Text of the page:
The title of this list may seem like a quaint, almost antiquated notion for Western readers. Especially those living in the U.S. where the political aims of punk rock have been watered down and neutered to the point where Green Day can help create a Broadway musical. In so many other countries of the world, music is an absolutely essential ingredient in politics and solidarity-building among the oppressed.
No one understood this better than Nigerian phenom Fela Kuti, the musician behind the phrase that inspired this list. The Afrobeat pioneer used his hypnotic jams to speak out against the dictatorial governments that ruled his home nation in the seventies and eighties. His music was so powerful in fact that his 1977 album Zombie upset the powers that be to the point that soldiers were dispatched to Kuti’s home village, beating the musician severely and burning down his home. He was also an instrumental figure in the anti-apartheid movement. Fela’s work may have not brought about the sweeping changes that he hoped for, but he provided a voice and a soundtrack for thousands of Africans fighting for a better future.
Fela is, of course, not alone in using his art as a weapon, nor is he the only one who has had his music and message captured on film. What follows is a list of films that use music as a means of pushing against a rising tide of socio-political terrors. May they inspire you and rouse you into action.
1. Teacher Don’t Teach Me Nonsense (Dennis Marks, 1984) To get a sense of the power of Fela Kuti’s work, start with this short, sharp documentary. The hour-long piece mixes fiery live footage of he and his band Egypt 80, intercut with an expansive interview where the musician talks about his struggles in his home nation and his bruised public image. Too, it provides a great short history of the many political upheavals in Nigeria that inspired Fela’s most vibrant anthems of anger and disgust.
2. El tigre saltó y mató, pero morirá… morirá… (Santiago Alvarez, 1973) This devastating short by Cuban director Santiago Alvarez uses a montage of attacks on citizens by police and military forces, newspaper clippings and text to connect the bloody 1973 coup of Chile by Augusto Pinochet to repressive forces all around the world. It is poignantly set to a song from Victor Jara, one of the most popular poets and songwriters in the country. The forty-year-old artist had inspired a resurgence of protest folk that so threatened the Pinochet regime that army members arrested and murdered Jara mere days after taking power.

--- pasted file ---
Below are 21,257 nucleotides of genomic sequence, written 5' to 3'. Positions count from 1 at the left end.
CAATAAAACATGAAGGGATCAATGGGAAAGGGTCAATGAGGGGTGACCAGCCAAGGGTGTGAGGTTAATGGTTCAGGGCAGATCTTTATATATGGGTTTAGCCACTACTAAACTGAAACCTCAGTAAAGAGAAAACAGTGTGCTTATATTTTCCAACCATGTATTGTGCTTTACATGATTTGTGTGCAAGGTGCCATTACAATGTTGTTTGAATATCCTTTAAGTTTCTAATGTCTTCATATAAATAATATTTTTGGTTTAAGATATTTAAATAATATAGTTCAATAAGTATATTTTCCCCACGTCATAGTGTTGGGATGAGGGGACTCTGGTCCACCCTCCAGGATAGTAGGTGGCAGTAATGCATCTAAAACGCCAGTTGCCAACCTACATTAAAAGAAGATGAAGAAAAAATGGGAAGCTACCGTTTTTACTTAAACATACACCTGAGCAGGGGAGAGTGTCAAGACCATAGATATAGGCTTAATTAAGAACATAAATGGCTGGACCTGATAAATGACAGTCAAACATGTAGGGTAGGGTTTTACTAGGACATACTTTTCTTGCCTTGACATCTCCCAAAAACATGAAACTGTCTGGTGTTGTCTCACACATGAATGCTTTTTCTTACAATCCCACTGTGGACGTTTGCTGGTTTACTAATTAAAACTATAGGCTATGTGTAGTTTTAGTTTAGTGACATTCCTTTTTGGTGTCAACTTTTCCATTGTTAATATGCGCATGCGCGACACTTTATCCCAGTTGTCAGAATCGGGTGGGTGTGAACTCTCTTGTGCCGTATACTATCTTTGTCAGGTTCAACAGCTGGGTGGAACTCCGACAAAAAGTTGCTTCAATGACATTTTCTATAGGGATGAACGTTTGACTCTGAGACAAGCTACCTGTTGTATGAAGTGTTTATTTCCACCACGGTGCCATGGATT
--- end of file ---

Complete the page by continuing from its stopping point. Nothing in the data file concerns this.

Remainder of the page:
3. Between Resistance and Community (Joe Carrol and Ben Holtzman, 2008) The anti-establishment, anti-consumerist DIY movement that continues to bubble under the surface of the U.S. is represented in this documentary by a thriving punk scene in Long Island, New York. The house shows and roughly constructed music captured here provide a thrilling charge to the system and a potential alternative to the still-floundering music industry of today.
4. Emmanuel Jal: War Child (Christian Karim Chrobog, 2008) The stories told by Emmanuel Jal in his spirited, African-inspired hip-hop anthems come from devastating personal experience. The musician was recruited into the Sudan People’s Liberation Army, fighting in the civil war that, though it supposedly ended in 2005, has sent ripples of conflict throughout the country. In this stirring film, Jal recounts his harrowing tale and uses his music and story as a platform to advocate on behalf of social justice and the rights of oppressed people around the world.
5. Everyday Sunshine (Lev Anderson and Chris Metzler, 2011) Though not a explicitly political band, Fishbone nevertheless represented the freedom and spirit of an African American musical tradition that extended back to the days of Louis Armstrong and all the way up to the work of groups like TV On The Radio. The history of the band and the influence that they had on the punk and alternative scenes in the eighties and nineties is presented here, warts and fights and drug-fueled insanity and all.
6. Sonic Outlaws (Craig Baldwin, 1995) The struggles against the commodification of culture, and the controversies surrounding the use of samples and found sound for social commentary are filtered through the long-running puckish sonic terrorists known as Negativland, and the legal trouble they stumbled into when sampling a profanity-laced Casey Kasem outtake for one of their singles. Joining Negativland in this film are fellow politically minded musicians/artists such as Plunderphonics pioneer John Oswald and the Barbie Liberation Army, known most for swapping the voice chips in talking Barbie and GI Joe dolls.